As Jimmie Johnson’s car was careening across the track at Texas, Mark Martin fans were already re-calculating how this turn of events could renew his championship hopes.
While Johnson’s car was smashing against the inside retaining wall, championship points were being twittered to Mark Martin’s account.
The early Christmas present wasn’t a full-blown assault on Johnson’s points lead, but it was enough to remove Martin's championship hopes from life support.
The final two races are possibly another chapter in the career long saga of Mark Martin and his futile attempts at a Sprint Cup title.
Martin’s failures, if they could be considered failures, are not from lack of trying, but more from a lack of capitalizing, and the presence of three future Hall of Fame drivers.
Twenty-six points was all that separated Martin from the championship trophy collected by Dale Earnhardt Sr. in 1990. A penalty of 46 points at Richmond, for an unapproved spacer, is said to have cost Martin the championship.
Seven years later, Jeff Gordon would hoist the hardware in New York. Martin finished third in the standings that year; a paltry 29 points in arrears.
It was a mere 63 points that allowed Tony Stewart to be the final driver walking across the stage in 2002.
In each of these three examples, the eventual winners are in an elite group, but given 36 opportunities throughout the year, the margin of victory was in no way insurmountable.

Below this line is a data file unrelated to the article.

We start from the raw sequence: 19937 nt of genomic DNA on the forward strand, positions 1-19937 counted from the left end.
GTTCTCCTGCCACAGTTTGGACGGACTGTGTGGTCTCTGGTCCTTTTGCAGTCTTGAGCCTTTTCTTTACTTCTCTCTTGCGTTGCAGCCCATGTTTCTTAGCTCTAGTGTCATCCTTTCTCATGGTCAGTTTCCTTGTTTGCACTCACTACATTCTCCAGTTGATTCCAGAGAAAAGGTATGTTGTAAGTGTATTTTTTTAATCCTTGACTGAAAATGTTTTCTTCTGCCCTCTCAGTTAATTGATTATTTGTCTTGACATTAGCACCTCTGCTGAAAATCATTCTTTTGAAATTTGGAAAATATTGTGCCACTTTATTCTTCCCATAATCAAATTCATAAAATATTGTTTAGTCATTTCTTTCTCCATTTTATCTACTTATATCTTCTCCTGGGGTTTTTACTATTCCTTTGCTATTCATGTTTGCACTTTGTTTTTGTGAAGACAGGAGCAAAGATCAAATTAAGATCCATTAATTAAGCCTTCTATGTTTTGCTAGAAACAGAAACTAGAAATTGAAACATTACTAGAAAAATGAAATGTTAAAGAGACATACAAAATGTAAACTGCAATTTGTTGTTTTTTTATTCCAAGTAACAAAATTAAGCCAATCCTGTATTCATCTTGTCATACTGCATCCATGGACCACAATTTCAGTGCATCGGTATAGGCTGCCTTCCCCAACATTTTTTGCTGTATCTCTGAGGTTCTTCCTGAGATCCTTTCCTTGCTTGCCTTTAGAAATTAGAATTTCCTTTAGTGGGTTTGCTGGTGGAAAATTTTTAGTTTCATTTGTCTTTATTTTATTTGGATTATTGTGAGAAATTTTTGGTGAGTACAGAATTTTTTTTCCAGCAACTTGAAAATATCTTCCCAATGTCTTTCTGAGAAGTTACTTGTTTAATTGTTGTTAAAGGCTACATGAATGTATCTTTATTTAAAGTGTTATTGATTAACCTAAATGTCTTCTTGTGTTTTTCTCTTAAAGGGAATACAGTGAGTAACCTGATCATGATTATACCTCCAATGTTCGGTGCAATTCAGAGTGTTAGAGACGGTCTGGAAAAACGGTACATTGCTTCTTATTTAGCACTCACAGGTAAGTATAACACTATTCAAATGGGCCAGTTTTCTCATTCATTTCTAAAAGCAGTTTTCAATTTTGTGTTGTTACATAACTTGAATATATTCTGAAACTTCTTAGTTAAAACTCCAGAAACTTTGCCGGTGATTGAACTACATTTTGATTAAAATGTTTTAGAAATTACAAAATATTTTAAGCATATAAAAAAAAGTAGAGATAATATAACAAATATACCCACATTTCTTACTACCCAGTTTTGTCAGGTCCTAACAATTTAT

Wins were not a problem during Martin’s career, nor were they part of the solution. In the 16 years he drove for Jack Roush, Martin’s GPS took him to victory lane 35 times, but still no championship.
Starting the chase with the points lead, and then following it up with a win at New Hampshire, and a second place finish at Dover, Martin certainly occupied the cat bird’s seat. Then came Charlotte, Martinsville and of course, the DNF at Talladega.
Once again Martin is faced with a future Hall of Fame driver, a small point’s deficit, and only two races to make a difference.
Phoenix could not only be the deciding race for Martin’s championship hopes, it could also be his final chance ever.
A two-year contract extension with HMS assures Martin at least two more opportunities. Those opportunities are at best, a steep uphill battle.
There is no doubt Jimmie Johnson will win more championships. That alone is Martin’s biggest obstacle in his final two years. If that’s not enough, factor in making the chase, and then mix in names like Gordon, Busch, and Stewart.
Martin must throw caution to the wind at Phoenix and pull out all the stops. Finishing ahead of Johnson should be top priority. Leading the most laps and winning the race must also factor highly into the equation.
Failure at Phoenix will almost certainly impact Martin’s legacy and permanently relegate him to be known as one of the best driver’s who never won a championship.
Photo Credit: David Yeazell